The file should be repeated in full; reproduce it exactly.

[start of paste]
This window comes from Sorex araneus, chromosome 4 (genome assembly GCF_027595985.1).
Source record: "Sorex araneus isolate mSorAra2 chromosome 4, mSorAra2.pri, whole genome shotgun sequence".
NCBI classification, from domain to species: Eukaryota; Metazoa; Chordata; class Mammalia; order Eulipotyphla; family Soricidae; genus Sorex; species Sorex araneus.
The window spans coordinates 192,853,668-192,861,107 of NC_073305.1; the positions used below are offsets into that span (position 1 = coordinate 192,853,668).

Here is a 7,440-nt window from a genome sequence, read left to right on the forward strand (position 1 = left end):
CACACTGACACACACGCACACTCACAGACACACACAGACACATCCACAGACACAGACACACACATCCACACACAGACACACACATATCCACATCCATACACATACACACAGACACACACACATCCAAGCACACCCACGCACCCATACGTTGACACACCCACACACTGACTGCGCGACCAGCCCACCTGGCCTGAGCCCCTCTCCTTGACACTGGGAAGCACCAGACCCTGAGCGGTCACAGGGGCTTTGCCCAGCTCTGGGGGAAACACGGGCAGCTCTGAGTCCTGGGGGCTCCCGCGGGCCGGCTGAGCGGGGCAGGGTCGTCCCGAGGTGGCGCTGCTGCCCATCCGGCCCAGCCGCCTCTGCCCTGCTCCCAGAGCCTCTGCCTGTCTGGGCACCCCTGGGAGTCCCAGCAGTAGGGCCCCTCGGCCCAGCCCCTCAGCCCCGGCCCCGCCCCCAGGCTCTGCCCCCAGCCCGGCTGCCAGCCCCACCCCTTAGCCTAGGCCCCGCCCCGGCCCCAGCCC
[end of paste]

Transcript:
This window comes from Sorex araneus, chromosome 4 (genome assembly GCF_027595985.1).
Source record: "Sorex araneus isolate mSorAra2 chromosome 4, mSorAra2.pri, whole genome shotgun sequence".
NCBI classification, from domain to species: Eukaryota; Metazoa; Chordata; class Mammalia; order Eulipotyphla; family Soricidae; genus Sorex; species Sorex araneus.
The window spans coordinates 192,853,668-192,861,107 of NC_073305.1; the positions used below are offsets into that span (position 1 = coordinate 192,853,668).

Here is a 7,440-nt window from a genome sequence, read left to right on the forward strand (position 1 = left end):
CACACTGACACACACGCACACTCACAGACACACACAGACACATCCACAGACACAGACACACACATCCACACACAGACACACACATATCCACATCCATACACATACACACAGACACACACACATCCAAGCACACCCACGCACCCATACGTTGACACACCCACACACTGACTGCGCGACCAGCCCACCTGGCCTGAGCCCCTCTCCTTGACACTGGGAAGCACCAGACCCTGAGCGGTCACAGGGGCTTTGCCCAGCTCTGGGGGAAACACGGGCAGCTCTGAGTCCTGGGGGCTCCCGCGGGCCGGCTGAGCGGGGCAGGGTCGTCCCGAGGTGGCGCTGCTGCCCATCCGGCCCAGCCGCCTCTGCCCTGCTCCCAGAGCCTCTGCCTGTCTGGGCACCCCTGGGAGTCCCAGCAGTAGGGCCCCTCGGCCCAGCCCCTCAGCCCCGGCCCCGCCCCCAGGCTCTGCCCCCAGCCCGGCTGCCAGCCCCACCCCTTAGCCTAGGCCCCGCCCCGGCCCCAGCCC